The photo above isn’t Rob McKenna, but luckily we have our own in-house studio so we could stage this picture.

People these days are quick to assert that radio is a thing of the past. At 102.7 CKMS however, nothing could be further from the truth. 

Take one look at the roster of programmers on their website and you’ll see what I’m talking about.

CKMS began as a student operated radio station in 1977 – the third of its kind in Ontario – and has remained true to its local roots. 

Since losing student funding in 2008, they have re-configured themselves to be self-sufficient and community operated, depending only on membership dues and crossed fingers.

Although we live in a golden age of media technology, one where medium paradigms seasonally rise and fall, and connectivity is just one click away, this burgeoning group of FM broadcast fanatics are keeping pace with these changes.

Longtime DJ, Rob McKenna – one of the board members at the station – happened to fall into his own position out of a necessity to keep the station alive.

“I do all the new programmer training, finance, the setup of all the different user accounts,” he said. 

“I’ve been doing the finance for about a-year-and-a-half,” he added. “Since one of the members who used to ended up leaving for Toronto and the old president just disappeared.” 

“Nobody had access to the station’s bank accounts, [so] I had to approach the bank and give them proof that we were now in control of CKMS.”

Though McKenna has only recently taken on these responsibilities, a lot has been accomplished in a short period of time.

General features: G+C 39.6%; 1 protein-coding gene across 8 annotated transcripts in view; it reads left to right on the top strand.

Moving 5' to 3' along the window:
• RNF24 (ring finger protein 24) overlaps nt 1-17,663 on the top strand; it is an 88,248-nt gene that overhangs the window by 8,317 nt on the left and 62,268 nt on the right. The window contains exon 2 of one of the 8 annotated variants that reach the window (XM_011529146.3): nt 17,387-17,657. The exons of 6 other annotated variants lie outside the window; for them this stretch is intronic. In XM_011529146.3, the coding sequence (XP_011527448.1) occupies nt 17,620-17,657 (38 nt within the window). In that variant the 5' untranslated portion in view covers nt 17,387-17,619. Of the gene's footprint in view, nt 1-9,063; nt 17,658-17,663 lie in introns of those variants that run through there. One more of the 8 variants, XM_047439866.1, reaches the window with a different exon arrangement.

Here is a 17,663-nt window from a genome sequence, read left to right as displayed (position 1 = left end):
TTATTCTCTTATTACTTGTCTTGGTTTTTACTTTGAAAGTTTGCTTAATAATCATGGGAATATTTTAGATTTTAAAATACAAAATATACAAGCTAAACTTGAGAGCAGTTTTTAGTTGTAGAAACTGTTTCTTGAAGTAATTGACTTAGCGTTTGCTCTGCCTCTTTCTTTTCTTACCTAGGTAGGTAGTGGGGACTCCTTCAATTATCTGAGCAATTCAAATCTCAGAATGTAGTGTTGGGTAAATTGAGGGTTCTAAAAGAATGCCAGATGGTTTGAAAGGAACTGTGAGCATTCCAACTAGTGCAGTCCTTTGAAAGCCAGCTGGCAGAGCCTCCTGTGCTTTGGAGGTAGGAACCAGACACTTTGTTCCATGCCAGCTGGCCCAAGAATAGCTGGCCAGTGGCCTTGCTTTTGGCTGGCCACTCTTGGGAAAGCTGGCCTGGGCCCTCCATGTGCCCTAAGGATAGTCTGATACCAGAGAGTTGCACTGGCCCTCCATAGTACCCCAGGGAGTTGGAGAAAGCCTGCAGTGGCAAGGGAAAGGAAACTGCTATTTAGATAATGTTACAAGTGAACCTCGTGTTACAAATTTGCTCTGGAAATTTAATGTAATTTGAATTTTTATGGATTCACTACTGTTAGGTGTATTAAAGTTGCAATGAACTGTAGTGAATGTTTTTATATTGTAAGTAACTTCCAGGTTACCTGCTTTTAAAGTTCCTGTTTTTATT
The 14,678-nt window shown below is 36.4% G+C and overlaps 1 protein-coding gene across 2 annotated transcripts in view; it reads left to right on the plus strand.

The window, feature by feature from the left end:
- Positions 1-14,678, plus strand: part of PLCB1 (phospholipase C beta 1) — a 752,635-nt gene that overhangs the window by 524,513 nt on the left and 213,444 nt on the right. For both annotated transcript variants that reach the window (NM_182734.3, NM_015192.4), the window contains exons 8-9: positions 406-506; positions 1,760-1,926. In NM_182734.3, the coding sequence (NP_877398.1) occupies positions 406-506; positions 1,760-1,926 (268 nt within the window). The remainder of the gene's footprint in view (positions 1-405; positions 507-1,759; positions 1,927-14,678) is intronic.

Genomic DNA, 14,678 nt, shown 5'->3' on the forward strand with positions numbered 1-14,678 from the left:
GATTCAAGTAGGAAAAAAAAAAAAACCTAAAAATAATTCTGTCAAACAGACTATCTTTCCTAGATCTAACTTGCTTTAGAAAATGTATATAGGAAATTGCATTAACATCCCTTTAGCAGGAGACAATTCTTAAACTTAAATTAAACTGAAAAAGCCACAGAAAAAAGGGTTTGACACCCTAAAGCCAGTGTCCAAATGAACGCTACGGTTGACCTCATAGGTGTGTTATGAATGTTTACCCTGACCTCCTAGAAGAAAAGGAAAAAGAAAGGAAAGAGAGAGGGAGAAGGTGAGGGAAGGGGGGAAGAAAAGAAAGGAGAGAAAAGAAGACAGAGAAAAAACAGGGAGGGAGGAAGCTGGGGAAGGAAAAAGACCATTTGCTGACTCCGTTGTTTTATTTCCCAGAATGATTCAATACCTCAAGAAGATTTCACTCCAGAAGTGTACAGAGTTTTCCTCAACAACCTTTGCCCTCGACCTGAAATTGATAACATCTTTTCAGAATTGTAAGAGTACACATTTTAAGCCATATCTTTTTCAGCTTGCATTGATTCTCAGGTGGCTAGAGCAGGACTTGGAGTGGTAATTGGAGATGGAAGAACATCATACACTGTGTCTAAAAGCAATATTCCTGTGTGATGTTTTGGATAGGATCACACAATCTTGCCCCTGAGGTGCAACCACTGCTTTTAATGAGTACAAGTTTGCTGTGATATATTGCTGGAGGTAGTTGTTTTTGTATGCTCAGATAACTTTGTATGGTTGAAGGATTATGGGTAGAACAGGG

“We’ve been working on getting grants,” he said. “And with the Ontario Trillium Foundation grant we just received, the video system that is in the station now is pushing us forward.” 

“Go online, watch Ryan Seacrest do his interviews,” he urged. “Our system is on that level.”

McKenna has noticed a recent uptick in the amount of programmers interested in broadcasting on CKMS.

“Since we’ve implemented video, I find the program schedule is getting packed,” he said. “I’ve been having a hard time taking in all the new programmers, which is a good problem.” 

“We’ve even had podcast-exclusive programs from Toronto aired on FM. They could just connect online and have their podcasts on the radio.”

This July, a documentary on 102.7 — Radio Waterloo — premiered at the Deep Cut film festival in Kitchener, and it just so happened to be produced and edited by Rob himself.

“I forget how many hours of footage I had, something around 40 hours,” he said. 

“There was an old station computer with some videos of former DJs doing their programs in the Bauer warehouse, so I took all of that and decided to put out feelers, see what I could find,” he added. 

The beauty of radio is how timeless it has proven to be. But one wonders how you can have a future if you don’t know your past?

“There wasn’t much of a known history on our station as far as our website was concerned. I knew little bits here and there, how CKMS and CKWR were one and then split; how CKWR was the first community station in Canada,” he explained. 

If you’re interested in becoming a programmer or learning more about the history of CKMS, you can visit their website and watch the Radio Waterloo documentary online.